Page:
In a statement, the MDC said Siziba went to Harare Central Police Station’s Criminal Investigation Department (Law and Order Section) Wednesday morning accompanied by his lawyers, Moses Nkomo and Agency Gumbo.

“The police refused to release him into their custody pending his appearance in court tomorrow (Thursday). The charges arise from remarks he allegedly made at a rally in Glen Norah in Harare on Sunday.”

Some of the people who protested outside the Harare Magistrates' Courts following delays in bringing Job Sikhala to court.
Some of the people who protested outside the Harare Magistrates' Courts following delays in bringing Job Sikhala to court.

Police were not available for comment.

His arrest comes at a time the party’s vice chairperson, Job Sikhala, is facing charges of attempting to subvert a constitutionally-elected government.

According to the MDC, “Hon. Sikhala did not show up at court and the police have not bothered to explain his whereabouts. Hon. Sikhala is facing trumped-up charges of subverting a constitutionally elected government. Hon. Sikhala and Siziba’s detention expose the callous nature of Mnangagwa’s administration, which has been trying to hoodwink Zimbabweans and the international community that they are different from the oppressive regime of former president Robert Mugabe.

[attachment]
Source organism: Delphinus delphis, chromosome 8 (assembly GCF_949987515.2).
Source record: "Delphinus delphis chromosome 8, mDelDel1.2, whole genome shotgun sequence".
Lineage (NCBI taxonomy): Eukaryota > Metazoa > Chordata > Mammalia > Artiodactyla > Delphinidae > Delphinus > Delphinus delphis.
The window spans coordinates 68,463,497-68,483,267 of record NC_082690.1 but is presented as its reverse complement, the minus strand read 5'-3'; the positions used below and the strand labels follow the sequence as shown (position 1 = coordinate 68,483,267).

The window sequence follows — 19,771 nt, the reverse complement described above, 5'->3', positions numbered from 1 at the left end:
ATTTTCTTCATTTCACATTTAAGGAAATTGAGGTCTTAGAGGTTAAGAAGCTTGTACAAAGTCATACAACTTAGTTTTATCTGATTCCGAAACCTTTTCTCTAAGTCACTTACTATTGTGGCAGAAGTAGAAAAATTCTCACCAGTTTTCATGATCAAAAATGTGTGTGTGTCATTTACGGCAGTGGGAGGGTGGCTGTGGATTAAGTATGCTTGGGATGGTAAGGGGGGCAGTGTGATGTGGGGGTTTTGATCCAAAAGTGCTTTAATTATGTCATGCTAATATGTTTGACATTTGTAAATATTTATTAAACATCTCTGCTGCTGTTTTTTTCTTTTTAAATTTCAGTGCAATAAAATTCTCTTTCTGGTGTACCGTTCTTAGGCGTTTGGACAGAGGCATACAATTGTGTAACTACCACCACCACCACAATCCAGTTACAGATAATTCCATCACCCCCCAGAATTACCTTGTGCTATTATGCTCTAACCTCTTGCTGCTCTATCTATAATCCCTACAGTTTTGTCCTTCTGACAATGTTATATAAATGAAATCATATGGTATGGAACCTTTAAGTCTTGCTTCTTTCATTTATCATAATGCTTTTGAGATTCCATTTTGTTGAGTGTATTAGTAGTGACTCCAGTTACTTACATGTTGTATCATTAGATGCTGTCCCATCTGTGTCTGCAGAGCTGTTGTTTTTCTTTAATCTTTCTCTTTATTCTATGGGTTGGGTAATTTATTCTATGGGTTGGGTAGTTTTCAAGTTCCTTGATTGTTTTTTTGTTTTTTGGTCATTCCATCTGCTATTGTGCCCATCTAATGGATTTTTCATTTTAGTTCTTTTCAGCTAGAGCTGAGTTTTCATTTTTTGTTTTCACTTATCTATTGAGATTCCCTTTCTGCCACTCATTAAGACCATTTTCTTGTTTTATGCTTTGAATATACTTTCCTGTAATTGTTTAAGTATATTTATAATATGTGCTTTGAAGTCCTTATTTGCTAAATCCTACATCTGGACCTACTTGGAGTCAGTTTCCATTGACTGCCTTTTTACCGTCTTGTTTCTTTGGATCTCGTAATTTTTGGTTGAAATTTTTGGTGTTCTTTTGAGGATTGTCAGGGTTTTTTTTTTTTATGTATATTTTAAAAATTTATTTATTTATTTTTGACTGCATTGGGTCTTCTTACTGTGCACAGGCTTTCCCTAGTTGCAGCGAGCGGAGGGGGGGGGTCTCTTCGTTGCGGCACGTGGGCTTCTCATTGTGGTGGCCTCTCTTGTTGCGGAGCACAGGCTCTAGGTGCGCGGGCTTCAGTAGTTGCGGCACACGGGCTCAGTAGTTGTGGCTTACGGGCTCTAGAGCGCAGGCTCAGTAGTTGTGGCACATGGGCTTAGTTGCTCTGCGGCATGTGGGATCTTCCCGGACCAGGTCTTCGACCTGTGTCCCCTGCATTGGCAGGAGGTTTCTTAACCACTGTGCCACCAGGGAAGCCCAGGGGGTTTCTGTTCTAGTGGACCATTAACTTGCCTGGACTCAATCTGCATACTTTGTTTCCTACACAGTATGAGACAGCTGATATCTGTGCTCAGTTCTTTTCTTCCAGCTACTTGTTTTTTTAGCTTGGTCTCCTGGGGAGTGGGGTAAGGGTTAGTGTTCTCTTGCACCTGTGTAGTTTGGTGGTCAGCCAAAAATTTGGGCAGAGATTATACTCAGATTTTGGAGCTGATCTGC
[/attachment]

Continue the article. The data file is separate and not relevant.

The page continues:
“The detention of the two MDC senior officials, the recent clamp-down on civil society activists and MPs have exposed this regime for what it really is. The brutal murder of innocent Zimbabweans on August 1, 2018 and in January 2019 have shown that Mnangagwa has never been a reformist, contrary to his posturing to the world and to the diplomatic community. In short, this is not in any way a Second Republic but a brutal continuation of the First.”

On allegations that Sikhala was missing following his arrested Tuesday, the Ministry of Information said in a tweet, “We have noted Media Reports alleging that Hon Sikhala is missing. Those reports are inaccurate. The courts have directed that his case should be tried in Bikita. Hon Sikhala is being transported by the police to Bikita where the alleged crime was committed.”

Sikhala allegedly said the MDC would overthrow Mnangagwa’s government before the next general elections. The government claimed that these remarks, made in public in Masvingo province recently, were treasonous.

Nelson Chamisa and Job Sikhala ...
Nelson Chamisa and Job Sikhala ...

Human rights lawyer Dewa Mavhinga criticized the government for arresting MDC activists and others for allegedly attempting to subvert a constitutionally-elected government.

In a tweet, Mavhinga said, “A country's economic & social progress is inextricably intertwined with its political & human rights fortunes. Not open for business unless open for good governance & human rights.”

At least 22 people, including some civil society leaders who attended a meeting on non-violent protests and were arrested soon after arriving back home a couple of weeks ago, are facing charges of attempting to subvert a constitutionally-elected government.

Some opposition leaders like the late Zapu leader Joshua Nkomo, the late Ndabaningi Sithole of Zanu (Ndonga) and the late MDC founding president Morgan Tsvangirai and some of their followers once faced similar charges under former president Robert Mugabe’s ruling Zanu PF government.